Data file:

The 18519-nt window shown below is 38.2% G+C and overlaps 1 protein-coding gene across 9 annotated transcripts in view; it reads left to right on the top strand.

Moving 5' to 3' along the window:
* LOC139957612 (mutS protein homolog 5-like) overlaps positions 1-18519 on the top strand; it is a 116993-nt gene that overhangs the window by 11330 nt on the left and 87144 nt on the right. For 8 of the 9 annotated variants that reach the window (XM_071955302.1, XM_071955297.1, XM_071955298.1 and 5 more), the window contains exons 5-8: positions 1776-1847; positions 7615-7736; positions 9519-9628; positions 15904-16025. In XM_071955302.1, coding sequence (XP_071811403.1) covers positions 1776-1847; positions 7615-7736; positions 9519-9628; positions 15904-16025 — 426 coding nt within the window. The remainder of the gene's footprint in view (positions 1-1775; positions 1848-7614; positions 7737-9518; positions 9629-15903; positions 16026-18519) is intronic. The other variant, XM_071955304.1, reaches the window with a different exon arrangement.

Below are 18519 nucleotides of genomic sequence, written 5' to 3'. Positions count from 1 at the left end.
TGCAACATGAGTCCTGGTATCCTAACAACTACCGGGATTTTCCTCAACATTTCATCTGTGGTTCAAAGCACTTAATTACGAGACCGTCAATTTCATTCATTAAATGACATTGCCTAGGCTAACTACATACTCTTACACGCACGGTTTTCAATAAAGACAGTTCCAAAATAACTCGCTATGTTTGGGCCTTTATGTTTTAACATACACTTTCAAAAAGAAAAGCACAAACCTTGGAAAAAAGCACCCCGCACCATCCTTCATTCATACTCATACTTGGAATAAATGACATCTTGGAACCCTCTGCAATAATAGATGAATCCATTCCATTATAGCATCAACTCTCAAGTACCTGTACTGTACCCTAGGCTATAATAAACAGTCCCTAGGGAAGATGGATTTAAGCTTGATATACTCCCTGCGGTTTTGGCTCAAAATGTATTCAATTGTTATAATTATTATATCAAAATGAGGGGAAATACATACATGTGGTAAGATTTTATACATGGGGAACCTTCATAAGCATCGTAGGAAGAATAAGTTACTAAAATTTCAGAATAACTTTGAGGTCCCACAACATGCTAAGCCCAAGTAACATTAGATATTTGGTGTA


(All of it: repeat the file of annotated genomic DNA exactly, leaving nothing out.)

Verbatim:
The 18519-nt window shown below is 38.2% G+C and overlaps 1 protein-coding gene across 9 annotated transcripts in view; it reads left to right on the top strand.

Moving 5' to 3' along the window:
* LOC139957612 (mutS protein homolog 5-like) overlaps positions 1-18519 on the top strand; it is a 116993-nt gene that overhangs the window by 11330 nt on the left and 87144 nt on the right. For 8 of the 9 annotated variants that reach the window (XM_071955302.1, XM_071955297.1, XM_071955298.1 and 5 more), the window contains exons 5-8: positions 1776-1847; positions 7615-7736; positions 9519-9628; positions 15904-16025. In XM_071955302.1, coding sequence (XP_071811403.1) covers positions 1776-1847; positions 7615-7736; positions 9519-9628; positions 15904-16025 — 426 coding nt within the window. The remainder of the gene's footprint in view (positions 1-1775; positions 1848-7614; positions 7737-9518; positions 9629-15903; positions 16026-18519) is intronic. The other variant, XM_071955304.1, reaches the window with a different exon arrangement.

Below are 18519 nucleotides of genomic sequence, written 5' to 3'. Positions count from 1 at the left end.
TGCAACATGAGTCCTGGTATCCTAACAACTACCGGGATTTTCCTCAACATTTCATCTGTGGTTCAAAGCACTTAATTACGAGACCGTCAATTTCATTCATTAAATGACATTGCCTAGGCTAACTACATACTCTTACACGCACGGTTTTCAATAAAGACAGTTCCAAAATAACTCGCTATGTTTGGGCCTTTATGTTTTAACATACACTTTCAAAAAGAAAAGCACAAACCTTGGAAAAAAGCACCCCGCACCATCCTTCATTCATACTCATACTTGGAATAAATGACATCTTGGAACCCTCTGCAATAATAGATGAATCCATTCCATTATAGCATCAACTCTCAAGTACCTGTACTGTACCCTAGGCTATAATAAACAGTCCCTAGGGAAGATGGATTTAAGCTTGATATACTCCCTGCGGTTTTGGCTCAAAATGTATTCAATTGTTATAATTATTATATCAAAATGAGGGGAAATACATACATGTGGTAAGATTTTATACATGGGGAACCTTCATAAGCATCGTAGGAAGAATAAGTTACTAAAATTTCAGAATAACTTTGAGGTCCCACAACATGCTAAGCCCAAGTAACATTAGATATTTGGTGTA